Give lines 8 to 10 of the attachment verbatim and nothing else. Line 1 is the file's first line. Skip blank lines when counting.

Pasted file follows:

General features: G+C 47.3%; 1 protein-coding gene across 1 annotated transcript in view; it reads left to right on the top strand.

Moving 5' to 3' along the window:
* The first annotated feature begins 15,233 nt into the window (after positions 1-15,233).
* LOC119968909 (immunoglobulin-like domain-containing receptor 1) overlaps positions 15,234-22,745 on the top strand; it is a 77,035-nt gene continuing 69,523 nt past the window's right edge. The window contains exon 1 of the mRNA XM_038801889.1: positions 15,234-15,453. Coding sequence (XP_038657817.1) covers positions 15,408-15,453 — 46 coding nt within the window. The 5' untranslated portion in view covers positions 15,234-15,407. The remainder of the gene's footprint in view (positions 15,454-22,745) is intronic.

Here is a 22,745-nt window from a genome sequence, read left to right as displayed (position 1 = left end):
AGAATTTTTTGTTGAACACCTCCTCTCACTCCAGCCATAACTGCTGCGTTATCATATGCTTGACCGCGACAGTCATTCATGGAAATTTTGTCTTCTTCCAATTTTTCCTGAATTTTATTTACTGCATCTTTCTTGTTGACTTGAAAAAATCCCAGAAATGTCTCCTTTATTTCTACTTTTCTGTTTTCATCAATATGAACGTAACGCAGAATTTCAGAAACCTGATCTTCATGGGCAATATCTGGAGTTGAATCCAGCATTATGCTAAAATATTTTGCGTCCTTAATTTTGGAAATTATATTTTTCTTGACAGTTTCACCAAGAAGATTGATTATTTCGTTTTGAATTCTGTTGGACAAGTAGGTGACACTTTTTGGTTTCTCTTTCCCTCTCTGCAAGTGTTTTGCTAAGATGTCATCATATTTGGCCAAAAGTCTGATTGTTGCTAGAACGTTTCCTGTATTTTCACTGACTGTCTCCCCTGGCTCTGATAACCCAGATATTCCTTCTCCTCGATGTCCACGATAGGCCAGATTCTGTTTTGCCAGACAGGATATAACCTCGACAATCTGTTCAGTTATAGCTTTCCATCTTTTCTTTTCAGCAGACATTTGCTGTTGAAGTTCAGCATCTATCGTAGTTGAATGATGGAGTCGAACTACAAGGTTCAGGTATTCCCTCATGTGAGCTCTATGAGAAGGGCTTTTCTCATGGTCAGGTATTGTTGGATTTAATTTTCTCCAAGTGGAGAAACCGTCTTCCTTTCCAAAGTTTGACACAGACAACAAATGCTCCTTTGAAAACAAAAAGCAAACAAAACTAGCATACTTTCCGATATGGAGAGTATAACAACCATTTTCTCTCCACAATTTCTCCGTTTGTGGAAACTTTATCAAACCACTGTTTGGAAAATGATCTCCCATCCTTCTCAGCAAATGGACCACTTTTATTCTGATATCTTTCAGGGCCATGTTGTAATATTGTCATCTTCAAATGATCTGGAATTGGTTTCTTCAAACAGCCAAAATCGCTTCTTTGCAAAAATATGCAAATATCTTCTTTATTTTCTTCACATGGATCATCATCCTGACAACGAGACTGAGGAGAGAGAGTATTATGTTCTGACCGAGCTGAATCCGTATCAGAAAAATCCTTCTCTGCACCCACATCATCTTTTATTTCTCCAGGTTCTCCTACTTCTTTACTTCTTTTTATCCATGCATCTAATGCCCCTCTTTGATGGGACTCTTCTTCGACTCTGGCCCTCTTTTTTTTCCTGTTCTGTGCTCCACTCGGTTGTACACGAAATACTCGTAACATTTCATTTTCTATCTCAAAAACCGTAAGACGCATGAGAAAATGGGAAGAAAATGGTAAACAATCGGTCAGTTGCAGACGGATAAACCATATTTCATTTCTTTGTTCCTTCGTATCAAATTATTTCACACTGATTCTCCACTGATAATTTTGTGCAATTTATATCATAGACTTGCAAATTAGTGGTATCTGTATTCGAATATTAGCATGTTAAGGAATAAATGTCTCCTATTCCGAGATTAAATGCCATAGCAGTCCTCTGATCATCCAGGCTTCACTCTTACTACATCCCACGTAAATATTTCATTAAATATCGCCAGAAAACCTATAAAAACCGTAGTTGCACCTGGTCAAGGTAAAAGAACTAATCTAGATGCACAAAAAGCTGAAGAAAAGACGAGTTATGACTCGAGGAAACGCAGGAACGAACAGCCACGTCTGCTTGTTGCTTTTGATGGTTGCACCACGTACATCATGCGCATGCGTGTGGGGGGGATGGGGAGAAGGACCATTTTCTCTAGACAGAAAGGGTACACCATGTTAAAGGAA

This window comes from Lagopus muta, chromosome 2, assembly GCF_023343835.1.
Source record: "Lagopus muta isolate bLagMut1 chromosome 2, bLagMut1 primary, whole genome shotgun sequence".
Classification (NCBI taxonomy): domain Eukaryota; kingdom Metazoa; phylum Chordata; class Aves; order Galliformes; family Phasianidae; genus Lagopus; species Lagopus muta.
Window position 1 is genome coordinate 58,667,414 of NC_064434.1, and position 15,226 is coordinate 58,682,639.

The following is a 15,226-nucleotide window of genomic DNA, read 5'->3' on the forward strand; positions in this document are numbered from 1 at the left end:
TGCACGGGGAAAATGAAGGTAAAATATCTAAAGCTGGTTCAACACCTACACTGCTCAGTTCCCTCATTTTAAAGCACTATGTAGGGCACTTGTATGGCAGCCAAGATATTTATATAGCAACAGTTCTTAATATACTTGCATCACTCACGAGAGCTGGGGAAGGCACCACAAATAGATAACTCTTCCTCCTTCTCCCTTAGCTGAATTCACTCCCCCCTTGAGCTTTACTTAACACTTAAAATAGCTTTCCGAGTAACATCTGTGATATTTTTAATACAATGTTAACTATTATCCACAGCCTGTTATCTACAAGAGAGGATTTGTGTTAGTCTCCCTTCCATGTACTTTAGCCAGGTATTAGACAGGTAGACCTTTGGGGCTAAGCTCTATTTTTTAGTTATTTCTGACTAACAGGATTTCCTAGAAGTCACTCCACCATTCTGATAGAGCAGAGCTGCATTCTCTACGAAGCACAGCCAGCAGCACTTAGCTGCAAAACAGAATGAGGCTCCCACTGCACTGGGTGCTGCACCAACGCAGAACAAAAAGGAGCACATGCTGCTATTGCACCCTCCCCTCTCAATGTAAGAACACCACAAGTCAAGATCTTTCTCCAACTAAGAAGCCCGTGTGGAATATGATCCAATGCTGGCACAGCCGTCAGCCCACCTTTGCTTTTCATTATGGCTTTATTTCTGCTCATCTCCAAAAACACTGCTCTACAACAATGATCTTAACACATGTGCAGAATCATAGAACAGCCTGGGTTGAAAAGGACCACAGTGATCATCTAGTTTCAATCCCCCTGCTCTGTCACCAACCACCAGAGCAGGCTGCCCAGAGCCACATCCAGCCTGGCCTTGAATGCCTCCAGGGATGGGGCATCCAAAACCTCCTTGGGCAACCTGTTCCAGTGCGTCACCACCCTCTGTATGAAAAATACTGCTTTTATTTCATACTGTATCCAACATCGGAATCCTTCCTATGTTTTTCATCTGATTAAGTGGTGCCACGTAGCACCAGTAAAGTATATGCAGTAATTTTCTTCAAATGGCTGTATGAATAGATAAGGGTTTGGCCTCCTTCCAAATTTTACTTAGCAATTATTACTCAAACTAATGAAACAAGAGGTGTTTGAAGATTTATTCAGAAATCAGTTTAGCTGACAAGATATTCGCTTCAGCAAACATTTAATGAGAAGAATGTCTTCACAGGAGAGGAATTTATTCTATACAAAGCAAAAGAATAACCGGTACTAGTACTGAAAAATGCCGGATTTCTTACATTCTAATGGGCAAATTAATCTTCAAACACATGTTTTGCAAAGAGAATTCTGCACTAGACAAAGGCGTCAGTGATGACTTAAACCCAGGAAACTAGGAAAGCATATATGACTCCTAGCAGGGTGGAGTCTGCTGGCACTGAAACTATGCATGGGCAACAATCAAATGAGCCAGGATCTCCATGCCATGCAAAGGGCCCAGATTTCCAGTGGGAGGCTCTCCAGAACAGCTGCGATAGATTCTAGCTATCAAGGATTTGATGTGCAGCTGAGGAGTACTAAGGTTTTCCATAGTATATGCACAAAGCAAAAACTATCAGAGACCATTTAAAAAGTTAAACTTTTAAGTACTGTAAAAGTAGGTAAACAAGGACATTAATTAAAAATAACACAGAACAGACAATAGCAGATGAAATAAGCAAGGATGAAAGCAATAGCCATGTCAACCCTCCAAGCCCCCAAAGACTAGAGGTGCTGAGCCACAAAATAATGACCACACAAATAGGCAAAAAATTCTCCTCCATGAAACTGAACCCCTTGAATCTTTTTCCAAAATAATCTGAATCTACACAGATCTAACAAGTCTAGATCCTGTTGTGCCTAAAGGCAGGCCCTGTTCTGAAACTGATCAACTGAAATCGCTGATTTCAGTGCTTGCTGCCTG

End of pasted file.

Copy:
Source record: "Lagopus muta isolate bLagMut1 chromosome 2, bLagMut1 primary, whole genome shotgun sequence".
Classification (NCBI taxonomy): domain Eukaryota; kingdom Metazoa; phylum Chordata; class Aves; order Galliformes; family Phasianidae; genus Lagopus; species Lagopus muta.
Window position 1 is genome coordinate 58,667,414 of NC_064434.1, and position 15,226 is coordinate 58,682,639.